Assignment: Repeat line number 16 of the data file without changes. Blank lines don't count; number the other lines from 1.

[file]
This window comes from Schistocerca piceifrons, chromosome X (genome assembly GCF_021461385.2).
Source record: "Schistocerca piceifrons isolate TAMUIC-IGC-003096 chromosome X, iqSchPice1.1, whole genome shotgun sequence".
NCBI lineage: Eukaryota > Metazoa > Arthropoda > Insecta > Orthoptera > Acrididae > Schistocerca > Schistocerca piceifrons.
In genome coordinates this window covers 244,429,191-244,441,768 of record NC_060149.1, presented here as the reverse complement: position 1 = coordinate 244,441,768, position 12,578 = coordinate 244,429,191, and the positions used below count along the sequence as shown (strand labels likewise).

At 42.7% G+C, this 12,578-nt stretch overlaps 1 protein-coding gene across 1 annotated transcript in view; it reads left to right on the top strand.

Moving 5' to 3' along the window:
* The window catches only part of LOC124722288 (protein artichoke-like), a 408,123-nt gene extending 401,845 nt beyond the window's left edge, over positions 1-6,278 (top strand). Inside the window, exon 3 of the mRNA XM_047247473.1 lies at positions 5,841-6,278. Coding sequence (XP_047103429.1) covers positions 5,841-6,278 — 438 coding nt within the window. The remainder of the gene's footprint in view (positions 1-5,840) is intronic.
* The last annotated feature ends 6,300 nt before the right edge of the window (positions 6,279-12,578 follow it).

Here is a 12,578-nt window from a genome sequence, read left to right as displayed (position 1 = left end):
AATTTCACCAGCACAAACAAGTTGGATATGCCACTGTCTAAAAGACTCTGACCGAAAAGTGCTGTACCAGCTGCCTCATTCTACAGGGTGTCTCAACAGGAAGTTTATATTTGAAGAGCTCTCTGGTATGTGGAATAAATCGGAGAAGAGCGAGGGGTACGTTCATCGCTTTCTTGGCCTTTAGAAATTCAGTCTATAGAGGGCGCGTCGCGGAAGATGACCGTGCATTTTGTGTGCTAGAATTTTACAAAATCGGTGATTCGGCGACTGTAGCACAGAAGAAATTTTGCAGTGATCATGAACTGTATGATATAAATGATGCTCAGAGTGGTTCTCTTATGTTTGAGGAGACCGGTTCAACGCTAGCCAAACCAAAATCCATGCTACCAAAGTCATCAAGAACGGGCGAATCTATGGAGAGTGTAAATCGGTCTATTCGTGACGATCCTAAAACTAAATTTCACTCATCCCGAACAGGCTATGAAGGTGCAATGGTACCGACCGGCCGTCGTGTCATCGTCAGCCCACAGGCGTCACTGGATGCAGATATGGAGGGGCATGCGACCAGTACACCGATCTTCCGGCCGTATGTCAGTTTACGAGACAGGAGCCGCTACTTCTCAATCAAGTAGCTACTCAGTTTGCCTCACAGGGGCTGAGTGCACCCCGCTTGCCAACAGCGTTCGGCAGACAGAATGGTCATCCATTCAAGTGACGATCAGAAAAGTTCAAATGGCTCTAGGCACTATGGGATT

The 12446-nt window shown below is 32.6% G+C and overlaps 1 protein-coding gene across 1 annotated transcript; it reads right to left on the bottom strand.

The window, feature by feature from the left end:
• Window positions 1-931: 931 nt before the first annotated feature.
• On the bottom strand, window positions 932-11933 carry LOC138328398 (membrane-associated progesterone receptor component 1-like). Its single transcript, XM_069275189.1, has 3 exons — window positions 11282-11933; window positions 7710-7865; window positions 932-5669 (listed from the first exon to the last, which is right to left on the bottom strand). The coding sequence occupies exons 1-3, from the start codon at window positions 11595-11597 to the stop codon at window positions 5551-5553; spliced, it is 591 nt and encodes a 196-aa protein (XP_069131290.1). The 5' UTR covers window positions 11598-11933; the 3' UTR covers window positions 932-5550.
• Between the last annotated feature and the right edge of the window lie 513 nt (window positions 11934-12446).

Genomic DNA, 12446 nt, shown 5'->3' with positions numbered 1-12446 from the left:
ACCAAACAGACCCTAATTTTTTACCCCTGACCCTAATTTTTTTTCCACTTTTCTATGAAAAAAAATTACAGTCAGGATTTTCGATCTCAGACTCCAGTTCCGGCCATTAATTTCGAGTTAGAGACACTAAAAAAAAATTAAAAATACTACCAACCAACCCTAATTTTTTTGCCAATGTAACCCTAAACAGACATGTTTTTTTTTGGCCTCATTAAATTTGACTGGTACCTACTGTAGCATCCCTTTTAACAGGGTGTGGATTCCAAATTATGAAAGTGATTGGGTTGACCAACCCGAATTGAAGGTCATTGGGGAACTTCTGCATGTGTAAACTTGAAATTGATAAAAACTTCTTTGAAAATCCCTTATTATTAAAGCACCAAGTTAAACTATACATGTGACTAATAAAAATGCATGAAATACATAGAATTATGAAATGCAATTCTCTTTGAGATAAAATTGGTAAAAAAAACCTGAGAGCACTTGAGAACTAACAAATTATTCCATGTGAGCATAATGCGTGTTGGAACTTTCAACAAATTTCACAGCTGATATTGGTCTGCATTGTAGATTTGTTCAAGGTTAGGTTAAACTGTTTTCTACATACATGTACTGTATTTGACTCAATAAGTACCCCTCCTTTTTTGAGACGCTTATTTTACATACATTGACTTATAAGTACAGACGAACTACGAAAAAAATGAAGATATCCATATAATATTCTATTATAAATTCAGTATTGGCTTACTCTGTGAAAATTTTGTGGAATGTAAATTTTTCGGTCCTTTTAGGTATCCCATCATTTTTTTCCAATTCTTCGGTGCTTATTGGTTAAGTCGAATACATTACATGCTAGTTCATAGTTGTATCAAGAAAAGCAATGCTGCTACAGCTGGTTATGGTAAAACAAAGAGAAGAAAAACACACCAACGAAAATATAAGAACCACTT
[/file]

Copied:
Genomic DNA, 12446 nt, shown 5'->3' with positions numbered 1-12446 from the left: